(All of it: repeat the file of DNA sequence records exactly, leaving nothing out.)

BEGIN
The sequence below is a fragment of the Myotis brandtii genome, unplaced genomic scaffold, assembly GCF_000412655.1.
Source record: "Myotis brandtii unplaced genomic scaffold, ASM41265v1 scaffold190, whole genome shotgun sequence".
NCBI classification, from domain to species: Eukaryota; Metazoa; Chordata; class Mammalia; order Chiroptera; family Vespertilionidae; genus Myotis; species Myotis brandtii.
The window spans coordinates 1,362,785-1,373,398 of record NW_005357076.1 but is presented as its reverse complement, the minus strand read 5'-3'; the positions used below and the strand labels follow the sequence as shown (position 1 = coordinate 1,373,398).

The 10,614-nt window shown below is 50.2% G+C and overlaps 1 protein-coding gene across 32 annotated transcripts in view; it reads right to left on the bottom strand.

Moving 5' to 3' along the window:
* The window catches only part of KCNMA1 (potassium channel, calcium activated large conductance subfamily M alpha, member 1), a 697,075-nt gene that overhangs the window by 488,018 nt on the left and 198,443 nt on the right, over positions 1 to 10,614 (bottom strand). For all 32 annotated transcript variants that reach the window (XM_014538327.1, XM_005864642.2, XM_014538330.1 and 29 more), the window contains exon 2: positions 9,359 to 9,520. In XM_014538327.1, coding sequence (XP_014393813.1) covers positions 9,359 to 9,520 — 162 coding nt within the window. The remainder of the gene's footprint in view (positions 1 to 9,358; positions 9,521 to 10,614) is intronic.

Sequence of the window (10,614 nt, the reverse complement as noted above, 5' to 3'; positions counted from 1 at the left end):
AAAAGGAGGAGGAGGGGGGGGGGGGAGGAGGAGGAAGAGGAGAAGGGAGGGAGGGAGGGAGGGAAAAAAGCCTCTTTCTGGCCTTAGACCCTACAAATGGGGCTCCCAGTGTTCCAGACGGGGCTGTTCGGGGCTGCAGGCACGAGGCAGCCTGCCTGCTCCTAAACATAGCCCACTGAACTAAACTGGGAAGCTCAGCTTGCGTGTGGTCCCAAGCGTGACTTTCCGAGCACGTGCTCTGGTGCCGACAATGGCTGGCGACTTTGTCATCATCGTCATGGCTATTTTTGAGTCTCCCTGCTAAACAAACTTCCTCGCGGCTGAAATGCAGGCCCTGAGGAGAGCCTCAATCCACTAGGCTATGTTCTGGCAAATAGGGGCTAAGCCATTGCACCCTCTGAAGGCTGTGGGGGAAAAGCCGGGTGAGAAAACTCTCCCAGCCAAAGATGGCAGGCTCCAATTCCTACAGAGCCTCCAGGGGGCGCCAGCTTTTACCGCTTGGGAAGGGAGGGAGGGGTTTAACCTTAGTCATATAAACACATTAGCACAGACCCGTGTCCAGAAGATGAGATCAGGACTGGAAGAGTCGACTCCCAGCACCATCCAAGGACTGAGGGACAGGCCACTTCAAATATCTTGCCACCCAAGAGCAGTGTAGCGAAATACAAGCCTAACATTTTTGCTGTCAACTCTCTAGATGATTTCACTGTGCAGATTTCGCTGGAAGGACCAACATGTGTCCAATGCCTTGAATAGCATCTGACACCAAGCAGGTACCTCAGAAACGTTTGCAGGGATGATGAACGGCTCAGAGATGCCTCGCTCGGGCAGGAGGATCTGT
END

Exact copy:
The sequence below is a fragment of the Myotis brandtii genome, unplaced genomic scaffold, assembly GCF_000412655.1.
Source record: "Myotis brandtii unplaced genomic scaffold, ASM41265v1 scaffold190, whole genome shotgun sequence".
NCBI classification, from domain to species: Eukaryota; Metazoa; Chordata; class Mammalia; order Chiroptera; family Vespertilionidae; genus Myotis; species Myotis brandtii.
The window spans coordinates 1,362,785-1,373,398 of record NW_005357076.1 but is presented as its reverse complement, the minus strand read 5'-3'; the positions used below and the strand labels follow the sequence as shown (position 1 = coordinate 1,373,398).

The 10,614-nt window shown below is 50.2% G+C and overlaps 1 protein-coding gene across 32 annotated transcripts in view; it reads right to left on the bottom strand.

Moving 5' to 3' along the window:
* The window catches only part of KCNMA1 (potassium channel, calcium activated large conductance subfamily M alpha, member 1), a 697,075-nt gene that overhangs the window by 488,018 nt on the left and 198,443 nt on the right, over positions 1 to 10,614 (bottom strand). For all 32 annotated transcript variants that reach the window (XM_014538327.1, XM_005864642.2, XM_014538330.1 and 29 more), the window contains exon 2: positions 9,359 to 9,520. In XM_014538327.1, coding sequence (XP_014393813.1) covers positions 9,359 to 9,520 — 162 coding nt within the window. The remainder of the gene's footprint in view (positions 1 to 9,358; positions 9,521 to 10,614) is intronic.

Sequence of the window (10,614 nt, the reverse complement as noted above, 5' to 3'; positions counted from 1 at the left end):
AAAAGGAGGAGGAGGGGGGGGGGGGAGGAGGAGGAAGAGGAGAAGGGAGGGAGGGAGGGAGGGAAAAAAGCCTCTTTCTGGCCTTAGACCCTACAAATGGGGCTCCCAGTGTTCCAGACGGGGCTGTTCGGGGCTGCAGGCACGAGGCAGCCTGCCTGCTCCTAAACATAGCCCACTGAACTAAACTGGGAAGCTCAGCTTGCGTGTGGTCCCAAGCGTGACTTTCCGAGCACGTGCTCTGGTGCCGACAATGGCTGGCGACTTTGTCATCATCGTCATGGCTATTTTTGAGTCTCCCTGCTAAACAAACTTCCTCGCGGCTGAAATGCAGGCCCTGAGGAGAGCCTCAATCCACTAGGCTATGTTCTGGCAAATAGGGGCTAAGCCATTGCACCCTCTGAAGGCTGTGGGGGAAAAGCCGGGTGAGAAAACTCTCCCAGCCAAAGATGGCAGGCTCCAATTCCTACAGAGCCTCCAGGGGGCGCCAGCTTTTACCGCTTGGGAAGGGAGGGAGGGGTTTAACCTTAGTCATATAAACACATTAGCACAGACCCGTGTCCAGAAGATGAGATCAGGACTGGAAGAGTCGACTCCCAGCACCATCCAAGGACTGAGGGACAGGCCACTTCAAATATCTTGCCACCCAAGAGCAGTGTAGCGAAATACAAGCCTAACATTTTTGCTGTCAACTCTCTAGATGATTTCACTGTGCAGATTTCGCTGGAAGGACCAACATGTGTCCAATGCCTTGAATAGCATCTGACACCAAGCAGGTACCTCAGAAACGTTTGCAGGGATGATGAACGGCTCAGAGATGCCTCGCTCGGGCAGGAGGATCTGT